13. Preston, Claire L., et al. ‘How Fruit Juice Interacts with Common Medicines’. The Pharmaceutical Journal, 30 Sept. 2014, https://pharmaceutical-journal.com/article/ld/how-fruit-juice-interacts-with-common-medicines.
  14. Corrêa, Telma Angelina Faraldo, et al. ‘Blood Orange Juice Intake Changes Specific Bacteria of Gut Microbiota Associated with Cardiometabolic Biomarkers’. Frontiers in Microbiology, vol. 14, July 2023, p. 1199383. PubMed Central, https://doi.org/10.3389/fmicb.2023.1199383.
  15. Antunes, Catiele, et al. ‘Gastroesophageal Reflux Disease’. StatPearls, StatPearls Publishing, 2023. PubMed, http://www.ncbi.nlm.nih.gov/books/NBK441938/
  16. ‘Irritable Bowel Syndrome (IBS) - Further Help and Support’. Nhs.Uk, 9 Jan. 2018, https://www.nhs.uk/conditions/irritable-bowel-syndrome-ibs/further-help-and-support/.
  17. Miles, Elizabeth A., and Philip C. Calder. ‘Effects of Citrus Fruit Juices and Their Bioactive Components on Inflammation and Immunity: A Narrative Review’. Frontiers in Immunology, vol. 12, June 2021, p. 712608. PubMed Central, https://doi.org/10.3389/fimmu.2021.712608.
  18. Rao, Muhammad Junaid, et al. ‘Genomic Insights into Citrus Domestication and Its Important Agronomic Traits’. Plant Communications, vol. 2, no. 1, Dec. 2020, p. 100138. PubMed Central, https://doi.org/10.1016/j.xplc.2020.100138.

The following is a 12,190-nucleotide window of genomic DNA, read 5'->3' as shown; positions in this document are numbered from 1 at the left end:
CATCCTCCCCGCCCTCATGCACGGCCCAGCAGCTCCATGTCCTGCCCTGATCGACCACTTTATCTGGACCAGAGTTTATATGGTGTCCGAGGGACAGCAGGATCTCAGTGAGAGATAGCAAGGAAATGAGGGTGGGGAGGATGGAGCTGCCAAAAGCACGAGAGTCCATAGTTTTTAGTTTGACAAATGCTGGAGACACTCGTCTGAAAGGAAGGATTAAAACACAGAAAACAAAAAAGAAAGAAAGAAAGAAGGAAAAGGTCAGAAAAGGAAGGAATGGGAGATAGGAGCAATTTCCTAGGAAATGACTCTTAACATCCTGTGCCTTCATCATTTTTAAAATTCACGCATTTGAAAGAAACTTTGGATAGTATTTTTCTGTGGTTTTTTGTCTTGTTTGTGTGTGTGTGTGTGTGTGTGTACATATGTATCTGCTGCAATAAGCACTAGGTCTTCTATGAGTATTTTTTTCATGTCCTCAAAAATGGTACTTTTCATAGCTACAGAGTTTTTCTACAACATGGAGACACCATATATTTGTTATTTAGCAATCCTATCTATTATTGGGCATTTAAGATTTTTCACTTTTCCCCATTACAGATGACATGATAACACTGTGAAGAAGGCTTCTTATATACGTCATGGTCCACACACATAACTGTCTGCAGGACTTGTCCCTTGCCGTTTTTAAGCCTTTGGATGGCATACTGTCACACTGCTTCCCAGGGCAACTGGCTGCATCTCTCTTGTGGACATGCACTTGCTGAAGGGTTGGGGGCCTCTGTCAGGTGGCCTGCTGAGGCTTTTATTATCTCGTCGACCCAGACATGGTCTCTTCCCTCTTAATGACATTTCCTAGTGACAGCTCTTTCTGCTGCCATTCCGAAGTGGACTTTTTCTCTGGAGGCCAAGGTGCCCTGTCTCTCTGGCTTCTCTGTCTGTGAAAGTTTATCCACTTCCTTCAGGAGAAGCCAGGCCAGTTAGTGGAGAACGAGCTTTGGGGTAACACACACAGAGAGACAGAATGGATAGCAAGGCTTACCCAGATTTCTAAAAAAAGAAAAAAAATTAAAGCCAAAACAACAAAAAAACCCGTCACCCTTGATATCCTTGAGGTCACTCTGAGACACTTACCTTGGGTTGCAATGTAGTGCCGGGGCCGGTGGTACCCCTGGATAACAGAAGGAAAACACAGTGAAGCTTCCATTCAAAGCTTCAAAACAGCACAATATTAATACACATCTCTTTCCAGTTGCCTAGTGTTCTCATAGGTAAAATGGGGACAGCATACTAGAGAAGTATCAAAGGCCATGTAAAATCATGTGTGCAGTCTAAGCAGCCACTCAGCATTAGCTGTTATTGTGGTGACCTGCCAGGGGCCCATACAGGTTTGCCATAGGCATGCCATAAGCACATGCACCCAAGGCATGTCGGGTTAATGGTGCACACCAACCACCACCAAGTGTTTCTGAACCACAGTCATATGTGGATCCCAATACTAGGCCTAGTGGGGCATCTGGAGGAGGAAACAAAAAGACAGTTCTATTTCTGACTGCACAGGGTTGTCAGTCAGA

19. ‘Constipation’. Nhs.Uk, 20 Oct. 2017, https://www.nhs.uk/conditions/constipation/.
  20. ‘Food Allergy - Symptoms and Causes’. Mayo Clinic, https://www.mayoclinic.org/diseases-conditions/food-allergy/symptoms-causes/syc-20355095. Accessed 20 Oct. 2023.
  21. ‘Allergy to Fruit’. Anaphylaxis UK, https://www.anaphylaxis.org.uk/fact-sheet/allergy-to-fruit/. Accessed 20 Oct. 2023.
  22. ‘Diverticular Disease and Diverticulitis’. Nhs.Uk, 18 Oct. 2017, https://www.nhs.uk/conditions/diverticular-disease-and-diverticulitis/.
This content is purely informational and isn’t medical guidance. It shouldn’t replace professional medical counsel. Always consult your physician regarding treatment risks and benefits. See our editorial standards for more details.

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Taofeekat Oladipo

BSc Biochemistry - University of Ibadan, Nigeria

With extensive practical and theoretical expertise in Biochemistry, Molecular Biology, Nutrition, and Financial Operations Coordination, Taofeekat brings a wealth of knowledge to the table. My extensive scientific knowledge, data analysis, comprehensive reporting abilities, and clear communication skills led me to the scientific endeavor of medical communication.

I'm all for medical information accessibility for all and I've had several years of experience in writing and accurate speaking. I am continuously passionate about contributing my quota in the realm of medical writing.